I'm working with oscillations in glycolysis in intact yeast cells.
But bacterial pattern-formation is also of great interest to me.

Glycolytic Oscillations

Glycolytic oscillations in yeast cells
During glycolysis, oscillations in the concentrations of key metabolites is seen in intact, living yeast cells (Saccharomyces cerevisiae). 
By studying these oscillations, we want to introduce new ways of thinking about the dynamics of biological systems, and to learn more about biological oscillations.

In my experiments, I want to describe this system in the context of nonlinear dynamics. To do this, it is essential to maintain the yeast cells in the same, well-defined state away from equilibrium. This is done by using a CSTR setup.
The oscillations are monitored by measuring the fluorescence of the intracellular redox-carrier NADH.

What makes the metabolites oscillate?
Why are oscillations interesting?
Why bother?


  • Sune Danø, Preben Graae Sørensen and Finn Hynne: Sustained oscillations in living cells, Nature 402: 320-322, 1999.
  • Master Thesis : Glycolytic Oscillations in Yeast Cells. [gzip'ed PostScript] [PDF]
  • S. Danø, F. Hynne and P. G. Sørensen: Dynamics of Yeast Cell Populations, Proceedings of the 5th International Conference on Fundamental and Applied Aspects of Physical Chemistry, Belgrade, Yugoslavia (2000) 12-19 [gzip'ed PostScript] [PDF] 
  • S. Danø, F. Hynne and P. G. Sørensen: Hopf Dynamics in a Suspension of Yeast Cells, Proceedings of the 2nd Workshop on Computation of Biochemical Pathways and Genetic Networks, Heidelberg, Germany, (2001) 101-106.
  • F. Hynne,S. Danø and P. G. Sørensen: Full-scale model of glycolysis in Saccharomyces cerevisiae, Biophysical Chemistry 94 (2001) 121-163. Preprint: [gzip'ed PostScript] [PDF]. Poster: [EPS, 4.6 MB] [gzipped EPS, 1 MB]. Model description file for chem: [glycolysis.des]. Run the model from the Java Web Simulation (JWS) database of kinetic models.
  • S. Danø, F. Hynne, S. De Monte, F. d'Ovidio, P. G. Sørensen and H. Westerhoff: Synchronization of glycolytic oscillations in a yeast cell population, Faraday Discussions 120 (2001) 261-275. [link].
  • F. Hynne, S. Danø and P. G. Sørensen: A functional dynamics approach to modelling of glycolysis, in Function and regulation of cellular systems: experiments and models (eds. A. Deutsch, M. Falcke, J. Howard, W. Zimmermann), Birkhauser, Basel, 2004. Book available at amazon.com. Preprint of chapter: [gzip'ed PostScript] [PDF].
  • Ph.D. Thesis : Functional Dynamics: The relations between function and dynamics studied in yeast cells and bacterial colonies. [gzip'ed PostScript] [PDF].
  • S. Danø, M.F. Madsen and P. G. Sørensen: Chemical interpretation of oscillatory modes at a Hopf bifurcation, Phys. Chem. Chem. Phys. 7 (2005) 1674-1679. [Reprint, further redistribution is not allowed].
  • M.F. Madsen, S. Danø and P. G. Sørensen: On the mechanisms of glycolytic oscillations in yeast, FEBS Journal 272 (2005) 2648-2660. [PDF at FEBS J.] [PubMed].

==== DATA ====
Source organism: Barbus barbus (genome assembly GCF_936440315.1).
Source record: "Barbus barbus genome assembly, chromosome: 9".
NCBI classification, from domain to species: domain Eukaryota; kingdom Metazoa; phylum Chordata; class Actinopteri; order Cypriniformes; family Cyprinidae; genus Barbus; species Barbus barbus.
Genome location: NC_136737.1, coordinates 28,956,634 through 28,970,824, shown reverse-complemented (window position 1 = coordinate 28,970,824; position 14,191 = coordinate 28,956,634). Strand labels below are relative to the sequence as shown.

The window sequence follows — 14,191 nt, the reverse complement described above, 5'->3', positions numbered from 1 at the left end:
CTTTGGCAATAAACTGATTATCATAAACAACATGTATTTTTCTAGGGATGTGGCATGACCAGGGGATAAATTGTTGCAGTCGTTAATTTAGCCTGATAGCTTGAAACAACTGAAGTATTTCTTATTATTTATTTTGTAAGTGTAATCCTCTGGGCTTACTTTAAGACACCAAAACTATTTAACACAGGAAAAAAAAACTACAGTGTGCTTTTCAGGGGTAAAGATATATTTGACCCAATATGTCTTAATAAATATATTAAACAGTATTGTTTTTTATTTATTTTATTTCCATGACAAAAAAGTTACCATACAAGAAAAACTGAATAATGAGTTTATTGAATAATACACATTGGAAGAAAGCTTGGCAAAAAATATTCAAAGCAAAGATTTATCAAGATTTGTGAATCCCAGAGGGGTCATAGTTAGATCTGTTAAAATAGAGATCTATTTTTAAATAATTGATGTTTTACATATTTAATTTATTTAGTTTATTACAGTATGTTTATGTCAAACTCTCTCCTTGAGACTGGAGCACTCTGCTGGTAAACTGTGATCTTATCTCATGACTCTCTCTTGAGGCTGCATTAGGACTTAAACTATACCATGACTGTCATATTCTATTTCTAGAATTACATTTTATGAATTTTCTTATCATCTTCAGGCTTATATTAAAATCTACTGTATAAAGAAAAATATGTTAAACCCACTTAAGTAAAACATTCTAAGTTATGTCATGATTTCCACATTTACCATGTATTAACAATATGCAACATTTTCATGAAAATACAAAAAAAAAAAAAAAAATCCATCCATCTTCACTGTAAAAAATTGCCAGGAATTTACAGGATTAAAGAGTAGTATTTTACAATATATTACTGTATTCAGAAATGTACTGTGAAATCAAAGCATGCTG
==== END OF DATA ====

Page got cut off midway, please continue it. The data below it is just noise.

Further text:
• G. Cedersund, S. Danø, P.G. Sørensen and M. Jirstrand: From in vitro biochemistry to in vivo understanding of the glycolytic oscillations in Saccharomyces cerevisiae, Proceedings of the BioMedSim conference, Linkoping, Sweden, pp. 105-114, 2005.
  • S. Danø, M.F. Madsen, H. Schmidt and G. Cedersund: Reduction of a biochemical model with preservation of its basic dynamic properties, FEBS Journal, 273 (2006) 4862-4877. [PDF at FEBS J.] [PubMed].
  • S. Danø, M.F. Madsen and P.G. Sørensen: Quantitative characterization of cell synchronization in yeast, PNAS, 104 (2007) 12732-12736. [PNAS] [PubMed].
  • S. De Monte, F. d'Ovidio, S. Danø, M.F. Madsen and P.G. Sørensen: Dynamical quorum sensing: Population density encoded in cellular dynamics, PNAS, 104 (2007) 18377-18381. [PNAS] .
  • H. Schmidt, M.F. Madsen, S. Danø, and G. Cedersund: Complexity reduction of biochemical rate expressions, Bioinformatics 24 (2008) 848-854.

    Articles in Danish:

  • Robin Engelhardt: Da livet lærte at gå i takt. Dagbladet Information den 22. november 1999, side 6.
  • Sune Danø og Henrik Skødt: Heraklit i kemien. Dagbladet Information den 14. december 1998 , 1. sektion side 6.
  • Gode historier fra forskningens verden: Speciale i Nature. Redegørelse fra Det naturvidenskabelige Fakultet, Københavns Universitet til Forskningsministeren og Undervisningsministeren. Bilag B: Succeshistorier, 1. december 1999, side 22.


    Programs for fitting and data acquisition

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    Bacterial Pattern-formation

    The pattern formation of bacterial colonies has a broad interest, because it is one of the simplest examples of a biological cell organisation. The hope is, that the understanding of the bacterial pattern formation will be an important step towards understanding of the morphogenesis in plants, animals and human beings.

    Together with J.A. Shapiro and K. Dyring-Andersen, I work with the gram negative, motile bacterium Proteus mirabilis. The bacterium is well-known for the patterns, formed by its colonies on agar plates. They consist of extremely circular, concentric rings. These rings are formed as the bacteria change their cellular morphology back and forth between two different cell types.

    We explain how colonies of Proteus mirabilis can become so perfectly circular, and investigate how changes in the bacterial environment changes the morphology of the bacterial colony. Some of this work can be found in chapter 8 of my Ph.D. thesis.

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